ENIAC was more powerful than most machines running punch cards. To make it work, you had to manipulate switches and cables, making the work extremely complex and time-consuming. ENIAC was programmed by six programmers, Kay McNulty, Betty Jennings, Betty Snyder, Marlyn Meltzer, Fran Bilas, and Ruth Lichterman, all women. They were mostly trained in mathematics, but there were few jobs open to women with that kind of training, so they ended up working in the new field of computing. The women were chosen to work with ENIAC as “computers,” using the ENIAC to calculate ballistic trajectories – in the 1940s terms they were the computers and ENIAC a tool they used for their work.
Their contributions did not stop there, and especially Jennings and Snyder continued to work as engineers and designers. Snyder later participated in developing the programming languages COBOL and FORTRAN with Grace Hopper. Hopper is also well known for her contributions, having developed the first compiler.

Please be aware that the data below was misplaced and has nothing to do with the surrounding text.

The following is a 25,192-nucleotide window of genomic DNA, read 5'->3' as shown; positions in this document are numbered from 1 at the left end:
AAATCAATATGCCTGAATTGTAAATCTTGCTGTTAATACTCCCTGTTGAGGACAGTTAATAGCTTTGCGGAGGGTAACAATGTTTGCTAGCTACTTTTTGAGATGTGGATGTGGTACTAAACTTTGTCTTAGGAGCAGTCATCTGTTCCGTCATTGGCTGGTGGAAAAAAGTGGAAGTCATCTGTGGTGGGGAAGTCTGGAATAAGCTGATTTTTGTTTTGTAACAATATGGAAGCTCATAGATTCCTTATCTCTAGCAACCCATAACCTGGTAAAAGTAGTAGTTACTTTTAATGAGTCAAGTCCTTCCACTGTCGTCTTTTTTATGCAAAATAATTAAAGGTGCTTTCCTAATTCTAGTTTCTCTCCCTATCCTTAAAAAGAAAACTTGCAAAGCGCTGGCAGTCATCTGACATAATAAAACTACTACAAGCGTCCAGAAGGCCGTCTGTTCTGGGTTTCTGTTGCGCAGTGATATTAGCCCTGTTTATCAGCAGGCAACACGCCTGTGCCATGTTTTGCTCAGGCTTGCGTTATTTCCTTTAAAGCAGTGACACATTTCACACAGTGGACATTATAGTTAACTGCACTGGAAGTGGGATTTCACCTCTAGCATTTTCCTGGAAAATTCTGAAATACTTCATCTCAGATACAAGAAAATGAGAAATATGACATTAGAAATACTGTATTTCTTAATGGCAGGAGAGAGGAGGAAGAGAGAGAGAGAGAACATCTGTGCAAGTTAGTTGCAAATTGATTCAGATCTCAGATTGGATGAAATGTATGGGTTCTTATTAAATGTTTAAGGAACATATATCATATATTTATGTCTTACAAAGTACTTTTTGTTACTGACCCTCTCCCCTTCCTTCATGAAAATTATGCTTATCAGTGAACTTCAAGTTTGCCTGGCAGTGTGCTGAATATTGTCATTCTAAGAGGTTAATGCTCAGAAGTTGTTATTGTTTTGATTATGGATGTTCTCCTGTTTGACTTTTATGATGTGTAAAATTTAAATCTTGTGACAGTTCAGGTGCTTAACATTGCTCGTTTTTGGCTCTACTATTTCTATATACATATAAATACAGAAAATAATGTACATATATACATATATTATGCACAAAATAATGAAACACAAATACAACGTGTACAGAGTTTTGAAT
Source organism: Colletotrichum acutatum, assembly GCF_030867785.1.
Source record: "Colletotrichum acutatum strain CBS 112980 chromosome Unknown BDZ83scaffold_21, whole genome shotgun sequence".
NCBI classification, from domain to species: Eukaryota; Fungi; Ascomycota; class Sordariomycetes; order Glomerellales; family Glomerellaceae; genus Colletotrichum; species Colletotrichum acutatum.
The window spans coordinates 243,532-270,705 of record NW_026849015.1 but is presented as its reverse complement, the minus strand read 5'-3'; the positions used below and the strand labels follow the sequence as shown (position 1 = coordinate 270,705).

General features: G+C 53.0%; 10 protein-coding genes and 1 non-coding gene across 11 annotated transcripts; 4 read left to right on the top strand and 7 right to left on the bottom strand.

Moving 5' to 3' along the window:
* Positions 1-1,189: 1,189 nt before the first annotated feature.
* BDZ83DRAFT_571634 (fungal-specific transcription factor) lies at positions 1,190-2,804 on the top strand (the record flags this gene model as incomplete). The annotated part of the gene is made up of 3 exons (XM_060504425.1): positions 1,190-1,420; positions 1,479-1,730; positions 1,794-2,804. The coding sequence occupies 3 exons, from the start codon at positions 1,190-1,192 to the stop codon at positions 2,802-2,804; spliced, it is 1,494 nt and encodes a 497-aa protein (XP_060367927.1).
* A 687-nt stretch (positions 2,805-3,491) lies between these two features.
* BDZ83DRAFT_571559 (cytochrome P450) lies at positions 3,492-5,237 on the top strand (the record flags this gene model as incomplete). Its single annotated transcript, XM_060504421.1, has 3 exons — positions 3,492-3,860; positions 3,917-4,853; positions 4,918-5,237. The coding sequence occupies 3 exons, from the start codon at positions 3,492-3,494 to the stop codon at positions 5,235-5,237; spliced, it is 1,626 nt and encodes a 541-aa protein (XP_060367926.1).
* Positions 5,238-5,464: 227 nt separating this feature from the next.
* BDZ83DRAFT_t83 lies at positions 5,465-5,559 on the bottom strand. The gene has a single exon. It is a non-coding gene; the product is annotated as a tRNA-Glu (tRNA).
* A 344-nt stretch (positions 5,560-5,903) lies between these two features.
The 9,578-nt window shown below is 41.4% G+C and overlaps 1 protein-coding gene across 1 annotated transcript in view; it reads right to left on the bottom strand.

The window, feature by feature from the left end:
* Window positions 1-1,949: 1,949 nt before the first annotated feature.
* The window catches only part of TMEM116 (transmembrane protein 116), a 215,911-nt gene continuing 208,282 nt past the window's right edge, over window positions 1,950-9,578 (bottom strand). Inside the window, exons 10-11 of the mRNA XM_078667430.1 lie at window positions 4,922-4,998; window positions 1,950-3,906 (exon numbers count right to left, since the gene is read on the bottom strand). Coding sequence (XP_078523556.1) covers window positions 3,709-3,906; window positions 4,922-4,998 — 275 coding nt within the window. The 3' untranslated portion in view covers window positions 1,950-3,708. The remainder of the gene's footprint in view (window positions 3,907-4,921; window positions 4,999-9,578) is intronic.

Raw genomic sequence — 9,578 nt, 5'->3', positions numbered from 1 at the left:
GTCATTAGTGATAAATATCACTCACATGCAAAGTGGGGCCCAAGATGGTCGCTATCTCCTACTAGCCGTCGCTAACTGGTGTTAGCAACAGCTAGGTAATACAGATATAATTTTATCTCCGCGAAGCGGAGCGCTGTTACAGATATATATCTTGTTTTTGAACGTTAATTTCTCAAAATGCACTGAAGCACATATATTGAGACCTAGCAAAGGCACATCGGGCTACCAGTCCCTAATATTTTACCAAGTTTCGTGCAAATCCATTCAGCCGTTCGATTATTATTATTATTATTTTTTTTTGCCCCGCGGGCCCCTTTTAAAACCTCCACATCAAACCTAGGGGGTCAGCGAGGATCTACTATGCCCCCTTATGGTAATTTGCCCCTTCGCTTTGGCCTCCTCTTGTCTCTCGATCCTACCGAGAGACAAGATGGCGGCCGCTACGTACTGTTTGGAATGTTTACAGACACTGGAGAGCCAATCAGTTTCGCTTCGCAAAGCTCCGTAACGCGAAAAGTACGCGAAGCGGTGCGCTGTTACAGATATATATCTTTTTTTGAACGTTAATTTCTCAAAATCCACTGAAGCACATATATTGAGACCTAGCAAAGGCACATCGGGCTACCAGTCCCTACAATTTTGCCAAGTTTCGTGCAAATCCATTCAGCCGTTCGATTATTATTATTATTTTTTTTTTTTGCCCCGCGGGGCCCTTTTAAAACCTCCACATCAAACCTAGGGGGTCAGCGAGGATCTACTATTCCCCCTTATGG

Starting from the 60s, women started working in computing in large numbers. There were not enough people to work all the jobs in the booming computing industry, which made it easier for women to enter the workforce there than in more traditional fields. “Women are ‘naturals’ at computer programming,” Grace Hopper is quoted as saying in a Cosmopolitan 1967 issue. Programming is “just like planning a dinner.”You guessed that 50.00% of programmers were women at the end of the 80s.
By late 80s 38% of US white-collar computing workers were women. The proportion was even higher among programmers, 42% of which were women. This did not last: in the beginning of the 90s only 30% of the computing workforce were women.